When I started this blog, I intended to write about aging gracefully, healthfully and with acceptance. By acceptance I mean not giving up to the inevitability of poor health and infirmity that we so often see in our elder population, but acceptance of the unchangeable fact that I am aging. I have probably been alive for more years than I have left; I have passed my halfway point. This blog is about how I want to live what I have left.
I got derailed right away by my dad’s death. I haven’t felt like writing and indeed didn’t feel that I had anything to say. What can you say after watching an incurable disease steal what should have been a healthy and productive period in someone’s life? He had no heart disease, no diabetes, high blood pressure or high cholesterol. He should have been with us for a long time.
But with a little bit of time and distance I’ve been able to look at things differently. He gave me a great genetic inheritance (in addition to all of the other lovely intangible things about being his daughter). What can I do to make the most of it?
So, I am going forward. Some of the resources I’ve been looking at are:
YOU: Staying Young: The Owner’s Manual for Extending Your Warranty, Michael F. Roizen MD and Mehmet C. Oz, MD.
While I totally feel
a little bit like Dr. Oz has become far too commercial and unreliable recently, I do really like the content of this book. It makes sense, and is presented in his typical humorous style. Dr. Roizen is the co-creator of the RealAge concept and author of the best-selling book of the same name.
The RealAge Makeover: Take Years off Your Looks and Add Them to Your Life, Michael F. Roizen MD.
Dr. Andrew Weil on aging gracefully. I watched a video, available on Netflix, called Dr. Andrew Weil: Healthy Aging. It had a profound impact on how I’ve been thinking about aging.
There are more, and I’ll share them later. Some are more fun, light hearted, and vain, others are serious and educational.
What Dr. Weil,
Drs. Oz and Roizen and I have in common is the belief in (maybe hope for, in my case) the ability to age well and remain healthy and active well into the senior years, with decline and infirmity happening only very near the end of life. They call it “compression of morbidity”. That just means that you live your senior years in reasonably good health, with a sharp dropoff at the end rather than the constant decline and years of poor health that so often happens.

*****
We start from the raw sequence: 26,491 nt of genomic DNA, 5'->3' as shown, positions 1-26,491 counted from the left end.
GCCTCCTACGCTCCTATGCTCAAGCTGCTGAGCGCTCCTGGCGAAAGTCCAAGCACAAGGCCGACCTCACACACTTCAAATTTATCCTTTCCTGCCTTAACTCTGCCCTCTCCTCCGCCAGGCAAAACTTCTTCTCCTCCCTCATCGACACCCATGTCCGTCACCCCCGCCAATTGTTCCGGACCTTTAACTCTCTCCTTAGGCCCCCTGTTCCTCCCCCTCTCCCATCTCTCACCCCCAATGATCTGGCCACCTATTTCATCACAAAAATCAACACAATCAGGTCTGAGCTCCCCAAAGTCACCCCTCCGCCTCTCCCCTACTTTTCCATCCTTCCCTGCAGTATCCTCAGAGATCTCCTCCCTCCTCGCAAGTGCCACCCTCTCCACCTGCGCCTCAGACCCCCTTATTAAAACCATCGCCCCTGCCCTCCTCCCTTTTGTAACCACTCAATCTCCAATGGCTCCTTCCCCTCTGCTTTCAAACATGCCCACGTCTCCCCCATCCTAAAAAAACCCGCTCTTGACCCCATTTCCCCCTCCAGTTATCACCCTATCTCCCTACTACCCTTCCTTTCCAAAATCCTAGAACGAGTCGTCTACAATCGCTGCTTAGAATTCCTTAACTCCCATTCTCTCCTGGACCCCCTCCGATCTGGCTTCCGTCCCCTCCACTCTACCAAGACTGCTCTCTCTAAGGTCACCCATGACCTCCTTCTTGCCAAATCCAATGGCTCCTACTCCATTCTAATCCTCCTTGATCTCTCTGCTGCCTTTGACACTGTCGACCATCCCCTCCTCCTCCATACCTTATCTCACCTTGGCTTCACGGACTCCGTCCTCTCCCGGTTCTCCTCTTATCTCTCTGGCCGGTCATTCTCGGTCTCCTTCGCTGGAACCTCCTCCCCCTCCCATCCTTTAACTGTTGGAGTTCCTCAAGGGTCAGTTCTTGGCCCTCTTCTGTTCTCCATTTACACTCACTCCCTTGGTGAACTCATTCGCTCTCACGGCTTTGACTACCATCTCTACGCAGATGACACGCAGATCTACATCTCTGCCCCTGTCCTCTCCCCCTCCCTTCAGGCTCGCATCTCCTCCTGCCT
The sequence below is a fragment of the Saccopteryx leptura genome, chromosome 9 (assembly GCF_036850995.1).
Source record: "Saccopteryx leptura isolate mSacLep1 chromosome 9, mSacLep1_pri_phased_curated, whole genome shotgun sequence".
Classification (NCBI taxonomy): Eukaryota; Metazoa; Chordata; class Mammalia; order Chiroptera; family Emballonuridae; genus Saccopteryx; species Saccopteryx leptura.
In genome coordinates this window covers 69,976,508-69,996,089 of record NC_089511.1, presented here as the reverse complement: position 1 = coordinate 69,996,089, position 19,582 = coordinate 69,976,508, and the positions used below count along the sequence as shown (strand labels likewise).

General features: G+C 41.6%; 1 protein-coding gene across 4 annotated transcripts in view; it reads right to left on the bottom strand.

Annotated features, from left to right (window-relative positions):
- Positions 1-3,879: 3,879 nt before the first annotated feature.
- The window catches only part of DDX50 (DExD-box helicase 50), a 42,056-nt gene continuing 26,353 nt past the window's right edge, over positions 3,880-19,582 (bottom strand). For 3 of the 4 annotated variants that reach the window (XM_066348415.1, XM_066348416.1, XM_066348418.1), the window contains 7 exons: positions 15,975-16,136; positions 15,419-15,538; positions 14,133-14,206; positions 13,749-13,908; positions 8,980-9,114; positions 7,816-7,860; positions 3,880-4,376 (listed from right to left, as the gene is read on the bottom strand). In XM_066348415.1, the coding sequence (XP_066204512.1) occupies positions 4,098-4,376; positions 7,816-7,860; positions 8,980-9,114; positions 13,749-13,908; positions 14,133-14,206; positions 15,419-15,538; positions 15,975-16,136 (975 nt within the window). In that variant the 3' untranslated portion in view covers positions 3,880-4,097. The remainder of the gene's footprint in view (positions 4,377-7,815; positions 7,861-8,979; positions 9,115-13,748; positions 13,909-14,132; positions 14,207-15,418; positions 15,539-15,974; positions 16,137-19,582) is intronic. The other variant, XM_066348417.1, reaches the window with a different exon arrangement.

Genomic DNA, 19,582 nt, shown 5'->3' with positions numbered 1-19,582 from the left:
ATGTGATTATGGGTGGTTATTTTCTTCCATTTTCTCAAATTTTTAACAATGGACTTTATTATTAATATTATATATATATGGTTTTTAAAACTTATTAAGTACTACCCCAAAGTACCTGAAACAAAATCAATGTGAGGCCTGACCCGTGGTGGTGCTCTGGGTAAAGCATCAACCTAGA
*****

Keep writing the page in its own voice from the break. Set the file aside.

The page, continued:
What does that mean for you and me? It means you can live in your home if you want to, not in an assisted living facility. That you can continue to participate in life and the lives of those you love. That you can work, if you want to, or volunteer if you want to, go to grandchildren’s graduations and weddings, travel, garden, have lunch with friends…really anything you want to do.
How do we get there? From what I can learn, it seems simple and straightforward (on paper):
- Keep your weight down, in the healthy BMI range
- Eat a good diet (more later)
- Stay active, and I don’t mean just taking the stairs
- Control your stress
- Maintain some kind of social life
- Control inflammation (LOTS more on this later)
We all know that it’s harder in actual practice than it looks on paper, of course! And I’m only 49 – why worry about 70 or 80 now? You already know the answer to that. The sooner you start, the better the result. I’ve already got a head start on weight and diet – I’m 126 pounds and I’ve had an interest in healthy eating for a long time. My views have evolved some over time and will probably continue to do so.
I’m concentrating on more physical activity, fine tuning my diet, stress management (really needed right now) and my finances in preparation for retirement. I may never fully retire, but I’d like to choose whether and how I work, and not be forced to greet shoppers at WalMart.
I’ll talk more about each in the coming weeks. Until then, how do you feel about aging? Are you ready for a healthy old age? If not, are you willing to change?